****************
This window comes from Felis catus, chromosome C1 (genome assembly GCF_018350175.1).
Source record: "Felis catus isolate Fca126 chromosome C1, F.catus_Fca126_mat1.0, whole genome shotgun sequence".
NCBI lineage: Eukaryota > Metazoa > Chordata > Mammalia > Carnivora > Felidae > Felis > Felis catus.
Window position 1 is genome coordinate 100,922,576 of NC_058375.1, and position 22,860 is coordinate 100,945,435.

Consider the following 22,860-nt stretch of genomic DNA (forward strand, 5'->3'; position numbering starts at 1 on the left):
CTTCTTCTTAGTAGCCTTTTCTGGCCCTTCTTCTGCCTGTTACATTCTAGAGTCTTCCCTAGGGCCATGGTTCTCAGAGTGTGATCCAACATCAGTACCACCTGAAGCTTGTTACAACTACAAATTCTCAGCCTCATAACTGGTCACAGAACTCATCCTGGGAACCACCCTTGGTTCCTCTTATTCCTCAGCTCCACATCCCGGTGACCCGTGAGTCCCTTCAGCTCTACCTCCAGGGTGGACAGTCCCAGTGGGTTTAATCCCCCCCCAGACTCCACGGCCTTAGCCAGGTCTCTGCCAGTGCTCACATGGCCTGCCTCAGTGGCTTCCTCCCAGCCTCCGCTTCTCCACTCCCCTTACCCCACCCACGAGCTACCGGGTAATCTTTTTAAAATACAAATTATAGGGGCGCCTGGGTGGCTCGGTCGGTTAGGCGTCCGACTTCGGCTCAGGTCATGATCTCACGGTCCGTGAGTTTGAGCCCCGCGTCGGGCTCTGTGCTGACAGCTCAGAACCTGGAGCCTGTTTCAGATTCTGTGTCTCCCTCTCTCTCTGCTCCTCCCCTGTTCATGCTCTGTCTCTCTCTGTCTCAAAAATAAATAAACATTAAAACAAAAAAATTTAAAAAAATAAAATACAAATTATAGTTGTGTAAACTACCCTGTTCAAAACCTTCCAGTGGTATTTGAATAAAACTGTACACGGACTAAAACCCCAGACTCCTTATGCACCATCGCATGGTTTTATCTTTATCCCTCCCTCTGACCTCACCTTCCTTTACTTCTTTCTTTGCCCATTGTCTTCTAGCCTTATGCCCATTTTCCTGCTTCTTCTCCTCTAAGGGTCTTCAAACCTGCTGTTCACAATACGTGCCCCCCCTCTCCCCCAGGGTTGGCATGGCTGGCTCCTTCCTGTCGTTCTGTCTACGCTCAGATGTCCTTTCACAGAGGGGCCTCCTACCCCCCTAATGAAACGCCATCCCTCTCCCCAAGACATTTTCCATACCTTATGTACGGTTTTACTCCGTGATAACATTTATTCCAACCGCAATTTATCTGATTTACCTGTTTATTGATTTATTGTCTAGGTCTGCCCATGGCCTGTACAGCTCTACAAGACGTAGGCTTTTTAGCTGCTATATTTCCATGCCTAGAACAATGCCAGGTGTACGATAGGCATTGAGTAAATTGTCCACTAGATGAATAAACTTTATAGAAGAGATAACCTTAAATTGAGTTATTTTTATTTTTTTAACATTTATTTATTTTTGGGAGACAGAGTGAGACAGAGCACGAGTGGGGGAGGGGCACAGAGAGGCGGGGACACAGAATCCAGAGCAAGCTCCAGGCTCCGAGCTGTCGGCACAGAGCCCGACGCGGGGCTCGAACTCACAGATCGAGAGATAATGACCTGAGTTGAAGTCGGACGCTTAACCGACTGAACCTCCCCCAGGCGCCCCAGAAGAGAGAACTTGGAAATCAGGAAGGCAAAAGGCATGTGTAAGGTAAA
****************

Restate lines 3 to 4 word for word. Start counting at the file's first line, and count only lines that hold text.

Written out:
NCBI lineage: Eukaryota > Metazoa > Chordata > Mammalia > Carnivora > Felidae > Felis > Felis catus.
Window position 1 is genome coordinate 100,922,576 of NC_058375.1, and position 22,860 is coordinate 100,945,435.